by Jesse Andrews
Overall: 5 out of 5 stars
Oh man. OH MAN. You wouldn’t think it from the title, but this book is hilarious. For me, it’s mostly in the narration, but also partly the character of Earl. I was quite frequently reduced to fetal position laughing. The narrator is Greg Gaines, a high school senior who has spent his whole secondary career crafting a carefully balanced persona who is vaguely liked by everyone. The upside is that no one hates him or beats him up; the downside is that no one really cares about him. This careful balance is thrown off when a girl he used to be sort of friends with is diagnosed with cancer and Greg’s mom forces him to befriend her again. His mom seems partly, like many moms, pushy and clueless, and partly, like very few fictional moms, really quite wise and ultimately gets through to Greg.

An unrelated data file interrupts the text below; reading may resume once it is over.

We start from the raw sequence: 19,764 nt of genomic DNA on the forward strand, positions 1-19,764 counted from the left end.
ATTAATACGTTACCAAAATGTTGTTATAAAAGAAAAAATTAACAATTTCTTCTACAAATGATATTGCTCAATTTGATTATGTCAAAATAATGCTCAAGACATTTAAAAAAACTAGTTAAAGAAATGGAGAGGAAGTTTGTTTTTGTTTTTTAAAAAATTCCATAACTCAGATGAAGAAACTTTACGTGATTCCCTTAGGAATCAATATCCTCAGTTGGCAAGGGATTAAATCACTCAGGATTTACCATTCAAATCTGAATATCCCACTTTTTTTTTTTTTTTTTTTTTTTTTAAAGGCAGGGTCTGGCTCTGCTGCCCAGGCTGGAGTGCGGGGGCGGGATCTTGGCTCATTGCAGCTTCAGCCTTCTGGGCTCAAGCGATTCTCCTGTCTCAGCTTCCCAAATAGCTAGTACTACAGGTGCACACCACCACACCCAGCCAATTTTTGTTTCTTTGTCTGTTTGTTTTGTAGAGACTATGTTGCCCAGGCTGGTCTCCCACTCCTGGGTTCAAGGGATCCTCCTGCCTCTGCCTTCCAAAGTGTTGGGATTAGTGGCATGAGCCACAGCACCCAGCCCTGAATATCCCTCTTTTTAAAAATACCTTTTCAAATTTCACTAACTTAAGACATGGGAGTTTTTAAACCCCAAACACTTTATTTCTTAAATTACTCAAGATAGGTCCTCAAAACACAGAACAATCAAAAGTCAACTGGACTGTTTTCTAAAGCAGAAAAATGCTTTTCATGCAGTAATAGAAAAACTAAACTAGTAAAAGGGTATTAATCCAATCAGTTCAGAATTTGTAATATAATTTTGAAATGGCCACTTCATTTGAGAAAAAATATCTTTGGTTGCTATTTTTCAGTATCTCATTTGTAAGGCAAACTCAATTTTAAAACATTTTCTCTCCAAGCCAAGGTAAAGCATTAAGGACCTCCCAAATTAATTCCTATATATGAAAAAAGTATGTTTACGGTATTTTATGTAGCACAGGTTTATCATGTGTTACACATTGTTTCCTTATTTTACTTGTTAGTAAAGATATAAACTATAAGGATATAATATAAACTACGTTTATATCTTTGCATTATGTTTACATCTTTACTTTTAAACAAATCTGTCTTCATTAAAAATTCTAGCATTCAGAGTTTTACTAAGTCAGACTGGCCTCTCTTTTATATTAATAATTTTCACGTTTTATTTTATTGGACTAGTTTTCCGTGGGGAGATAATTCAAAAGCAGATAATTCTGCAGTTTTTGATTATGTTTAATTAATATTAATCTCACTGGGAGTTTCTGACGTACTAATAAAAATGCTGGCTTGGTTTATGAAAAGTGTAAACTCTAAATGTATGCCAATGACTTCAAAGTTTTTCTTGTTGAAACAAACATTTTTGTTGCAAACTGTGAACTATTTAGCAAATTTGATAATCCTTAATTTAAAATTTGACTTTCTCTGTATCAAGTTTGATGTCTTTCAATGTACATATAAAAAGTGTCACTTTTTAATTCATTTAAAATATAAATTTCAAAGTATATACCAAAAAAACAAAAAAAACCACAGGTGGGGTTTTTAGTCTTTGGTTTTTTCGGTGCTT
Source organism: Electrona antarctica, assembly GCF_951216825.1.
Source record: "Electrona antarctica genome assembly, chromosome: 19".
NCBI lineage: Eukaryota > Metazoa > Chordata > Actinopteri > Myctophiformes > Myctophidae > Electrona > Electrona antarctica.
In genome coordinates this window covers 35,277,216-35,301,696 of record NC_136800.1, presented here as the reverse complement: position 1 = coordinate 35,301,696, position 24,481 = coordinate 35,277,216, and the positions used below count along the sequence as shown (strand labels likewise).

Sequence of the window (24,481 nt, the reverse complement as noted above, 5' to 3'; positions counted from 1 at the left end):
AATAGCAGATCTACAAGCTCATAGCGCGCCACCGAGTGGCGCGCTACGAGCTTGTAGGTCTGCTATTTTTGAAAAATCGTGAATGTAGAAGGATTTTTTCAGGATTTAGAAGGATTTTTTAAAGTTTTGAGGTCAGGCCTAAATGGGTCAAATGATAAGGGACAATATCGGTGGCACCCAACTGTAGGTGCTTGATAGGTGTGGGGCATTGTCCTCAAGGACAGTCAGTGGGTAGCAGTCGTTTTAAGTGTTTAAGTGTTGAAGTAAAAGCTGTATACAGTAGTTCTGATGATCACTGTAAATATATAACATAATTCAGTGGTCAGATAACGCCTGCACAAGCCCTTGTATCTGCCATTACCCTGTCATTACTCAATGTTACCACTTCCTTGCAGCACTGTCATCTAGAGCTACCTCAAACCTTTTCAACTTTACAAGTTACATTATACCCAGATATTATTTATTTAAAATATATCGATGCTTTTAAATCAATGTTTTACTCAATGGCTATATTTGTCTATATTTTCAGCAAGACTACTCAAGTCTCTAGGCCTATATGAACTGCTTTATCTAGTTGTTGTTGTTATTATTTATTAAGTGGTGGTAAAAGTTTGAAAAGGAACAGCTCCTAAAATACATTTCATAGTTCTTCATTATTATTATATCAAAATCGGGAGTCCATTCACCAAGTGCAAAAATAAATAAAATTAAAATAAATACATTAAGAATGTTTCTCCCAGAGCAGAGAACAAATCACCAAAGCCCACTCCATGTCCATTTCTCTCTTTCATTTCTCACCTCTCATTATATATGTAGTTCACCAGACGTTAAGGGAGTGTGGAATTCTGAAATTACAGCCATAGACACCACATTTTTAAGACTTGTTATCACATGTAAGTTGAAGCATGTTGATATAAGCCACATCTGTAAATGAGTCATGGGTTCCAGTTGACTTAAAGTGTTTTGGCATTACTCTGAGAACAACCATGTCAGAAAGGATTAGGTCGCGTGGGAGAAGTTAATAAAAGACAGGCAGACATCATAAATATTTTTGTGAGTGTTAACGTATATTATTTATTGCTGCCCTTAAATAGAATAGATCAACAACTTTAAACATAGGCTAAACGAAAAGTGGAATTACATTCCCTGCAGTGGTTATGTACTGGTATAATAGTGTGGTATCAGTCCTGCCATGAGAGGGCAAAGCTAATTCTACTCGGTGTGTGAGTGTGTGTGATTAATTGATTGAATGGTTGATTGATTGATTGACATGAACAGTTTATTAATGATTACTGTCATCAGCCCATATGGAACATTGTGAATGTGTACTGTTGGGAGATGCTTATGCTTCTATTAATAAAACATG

The list of people who don’t deeply care about Greg extends to his supposedly closest friend, Earl. Earl is basically the polar opposite of Greg in everything from physical looks to upbringing to how they relate to Rachel (the eponymous dying girl), and yet they have in common a love of experimental filmmaking. I don’t want to say much more so as not to ruin it, but this is not your typical girl-with-cancer story. The ending turns a little sweet and introspective, but still very much Greg Gaines. A couple of warnings: 1. Earl’s language is pretty crass and there’s talk about drugs, and 2. Some of Greg’s humor is self-deprecating on account of his weight. But overall, the humor is unique and wonderful and had some insights to impart about the nature of friendship and going through life keeping people at arm’s length. (I am curious how they made this into a movie, but have been told it’s very good.)